By David Murphy
Gaurav Agarwal firmly believes in the age-old adage that patience is a virtue. Without patience, life’s challenges cannot be overcome, and a steadfast belief in perseverance has served the statistics Ph.D. student well throughout his academic career.
“My challenges have varied from finding errors in my programming code to trying to prove a theorem. Usually, it simply requires patience to overcome the challenge, and I have always had the unwavering support of my supervisor to help me with my academic challenges,” Agarwal, a Ph.D. student in KAUST Associate Professor Ying Sun’s Environmental Statistics (ES) research group, noted.
“The knowledge gained from KAUST courses, and its esteemed faculty, has helped me thrive in my scientific and programming skills. I believe that my supervisor, Professor Sun, has played a major role in my time at KAUST. Her constant mentoring has shaped my Ph.D. and helped me to achieve my goals. She is an inspiration to become a better researcher and to develop my full potential.”
Since joining KAUST in the fall of 2016, the passionate statistician has continued to explore his keen interest in environmental statistics. Agarwal believes his skill set can help address pressing research questions in the fields of meteorology, biology, and air pollution.
“I always believed that statisticians can make data “talk” and that statistics has incredible potential with applications in various fields of social, biological, and environmental sciences.”
Using functional data to solve global environmental problems
Before joining KAUST, Agarwal completed a bachelor’s degree in statistics from Hindu College, Delhi, and a master’s degree in statistics from the Indian Institute of Technology, Kanpur. His current research focuses on developing robust statistical methods for multivariate, functional, and multivariate functional data to solve critical environmental problems. Agarwal believes that his work can serve as an essential tool for analyzing several aspects of non-Gaussian processes, heavy-tailed (or skewed data), which are common in real-world systems.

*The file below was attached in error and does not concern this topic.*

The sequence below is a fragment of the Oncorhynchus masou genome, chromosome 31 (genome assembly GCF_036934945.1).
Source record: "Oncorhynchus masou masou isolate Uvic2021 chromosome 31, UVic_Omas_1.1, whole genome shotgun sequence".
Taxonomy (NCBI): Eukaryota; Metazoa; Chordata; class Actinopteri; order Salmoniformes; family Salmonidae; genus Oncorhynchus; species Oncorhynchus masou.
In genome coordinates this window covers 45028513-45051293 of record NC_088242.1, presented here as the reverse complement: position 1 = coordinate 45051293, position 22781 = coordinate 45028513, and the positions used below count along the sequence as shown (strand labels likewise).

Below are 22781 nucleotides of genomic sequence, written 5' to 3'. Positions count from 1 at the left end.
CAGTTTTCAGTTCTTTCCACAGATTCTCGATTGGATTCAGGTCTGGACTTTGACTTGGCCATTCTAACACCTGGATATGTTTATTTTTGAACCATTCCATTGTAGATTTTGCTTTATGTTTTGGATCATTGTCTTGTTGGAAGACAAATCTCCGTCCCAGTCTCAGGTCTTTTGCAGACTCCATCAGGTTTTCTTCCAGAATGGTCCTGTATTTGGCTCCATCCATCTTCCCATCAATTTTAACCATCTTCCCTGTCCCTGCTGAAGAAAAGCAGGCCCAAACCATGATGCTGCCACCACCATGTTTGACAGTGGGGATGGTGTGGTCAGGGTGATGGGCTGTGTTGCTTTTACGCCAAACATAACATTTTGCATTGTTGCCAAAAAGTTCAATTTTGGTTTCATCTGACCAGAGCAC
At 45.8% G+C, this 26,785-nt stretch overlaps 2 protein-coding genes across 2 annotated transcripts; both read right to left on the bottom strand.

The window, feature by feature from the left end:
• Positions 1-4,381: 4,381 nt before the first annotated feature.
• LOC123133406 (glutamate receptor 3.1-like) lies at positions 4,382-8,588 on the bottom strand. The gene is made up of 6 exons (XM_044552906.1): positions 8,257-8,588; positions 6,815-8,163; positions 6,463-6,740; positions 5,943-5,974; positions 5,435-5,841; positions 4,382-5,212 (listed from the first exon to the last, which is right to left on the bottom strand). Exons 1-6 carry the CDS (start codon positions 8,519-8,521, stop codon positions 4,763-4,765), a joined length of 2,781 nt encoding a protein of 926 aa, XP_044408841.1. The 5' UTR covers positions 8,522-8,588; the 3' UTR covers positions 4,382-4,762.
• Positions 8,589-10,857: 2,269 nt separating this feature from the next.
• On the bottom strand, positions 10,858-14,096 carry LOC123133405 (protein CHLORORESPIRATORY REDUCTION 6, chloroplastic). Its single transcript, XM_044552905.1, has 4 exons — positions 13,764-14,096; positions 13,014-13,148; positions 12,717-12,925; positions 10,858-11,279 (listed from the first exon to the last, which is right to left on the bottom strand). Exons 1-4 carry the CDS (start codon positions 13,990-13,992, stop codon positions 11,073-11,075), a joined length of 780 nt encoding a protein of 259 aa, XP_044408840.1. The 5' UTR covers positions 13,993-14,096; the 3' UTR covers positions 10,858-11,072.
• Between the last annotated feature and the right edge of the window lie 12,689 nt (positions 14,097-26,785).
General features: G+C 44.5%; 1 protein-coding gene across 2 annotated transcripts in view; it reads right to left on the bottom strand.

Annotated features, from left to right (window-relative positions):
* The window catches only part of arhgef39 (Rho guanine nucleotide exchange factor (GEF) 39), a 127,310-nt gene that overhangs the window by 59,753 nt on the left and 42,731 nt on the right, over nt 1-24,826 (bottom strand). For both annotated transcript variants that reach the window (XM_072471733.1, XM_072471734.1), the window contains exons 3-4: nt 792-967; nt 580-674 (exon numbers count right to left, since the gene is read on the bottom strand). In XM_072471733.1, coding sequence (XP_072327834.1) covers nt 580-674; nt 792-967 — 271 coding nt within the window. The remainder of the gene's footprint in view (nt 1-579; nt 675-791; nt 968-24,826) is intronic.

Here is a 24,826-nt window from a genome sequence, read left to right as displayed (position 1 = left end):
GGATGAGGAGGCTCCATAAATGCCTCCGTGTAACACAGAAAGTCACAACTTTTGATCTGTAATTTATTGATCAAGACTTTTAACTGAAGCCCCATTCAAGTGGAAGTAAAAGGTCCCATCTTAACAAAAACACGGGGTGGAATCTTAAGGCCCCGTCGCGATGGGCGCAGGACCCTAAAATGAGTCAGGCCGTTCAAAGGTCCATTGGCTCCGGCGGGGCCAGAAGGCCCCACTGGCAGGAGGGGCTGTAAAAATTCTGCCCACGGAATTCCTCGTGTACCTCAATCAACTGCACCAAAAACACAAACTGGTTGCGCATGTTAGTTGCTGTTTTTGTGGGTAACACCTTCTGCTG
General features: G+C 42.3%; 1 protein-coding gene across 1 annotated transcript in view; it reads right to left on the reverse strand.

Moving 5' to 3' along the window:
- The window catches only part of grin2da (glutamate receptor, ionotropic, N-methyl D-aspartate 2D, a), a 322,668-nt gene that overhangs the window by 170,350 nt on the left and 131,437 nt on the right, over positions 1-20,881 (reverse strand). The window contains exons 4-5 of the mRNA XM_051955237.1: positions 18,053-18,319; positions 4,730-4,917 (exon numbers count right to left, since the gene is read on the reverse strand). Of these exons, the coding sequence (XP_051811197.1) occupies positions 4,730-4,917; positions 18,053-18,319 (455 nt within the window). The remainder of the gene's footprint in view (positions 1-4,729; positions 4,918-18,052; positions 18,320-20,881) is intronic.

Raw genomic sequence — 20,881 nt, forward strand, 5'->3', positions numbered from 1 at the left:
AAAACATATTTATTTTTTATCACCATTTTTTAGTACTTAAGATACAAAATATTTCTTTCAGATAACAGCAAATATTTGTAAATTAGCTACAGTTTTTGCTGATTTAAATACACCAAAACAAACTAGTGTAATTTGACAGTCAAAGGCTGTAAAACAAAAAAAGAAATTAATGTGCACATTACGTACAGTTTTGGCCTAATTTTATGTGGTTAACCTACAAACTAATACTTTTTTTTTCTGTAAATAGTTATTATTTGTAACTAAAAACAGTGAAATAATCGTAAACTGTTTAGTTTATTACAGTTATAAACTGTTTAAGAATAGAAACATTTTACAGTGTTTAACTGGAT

“My research covers a vast area — from developing advanced regression techniques for the evaluation of salinity tolerance in crops in bivariate data to developing visualization tools for bivariate functional data (by characterizing the distribution and detecting bivariate extremes with an application to climate data).”
“It also includes estimation and prediction of quantiles for multivariate functional data and construction of flexible quantile contours, applied to air pollution data, and formulation of spatial prediction problem for non-Gaussian processes,” he explained.
Exploring beneficial in-Kingdom research
The ES research group is currently working on several projects, which they believe can benefit Saudi Arabia. Agarwal and his fellow researchers have developed a robust statistical technique to examine how different barley plant traits affect yields grown in saline and nonsaline conditions, which they believe can inform future crop management in the Kingdom.
“With our technique, we examine the main influencing factors of plant groups that display higher yields and greater salt tolerance. The results so far have provided interesting insights into barley’s responses and could inform future crop decisions, particularly in arid parts of the world, like Saudi Arabia,” he explained.
“In a recent co-authored research paper, we have also developed MVApp—an open-source, online statistics platform for conducting multivariate analyzes of intricate data generated primarily by modern plant-science technologies, like the greenhouses in KAUST. I truly believe that our research can help to propel initiatives, research, and technological advancement in the Kingdom.”
“Moving forward, I plan to pursue further research in developing statistical methods for essential applications, in addition to theoretical focus, which makes me very enthusiastic about going for a postdoctoral position in statistics after my Ph.D.,” Agarwal concluded.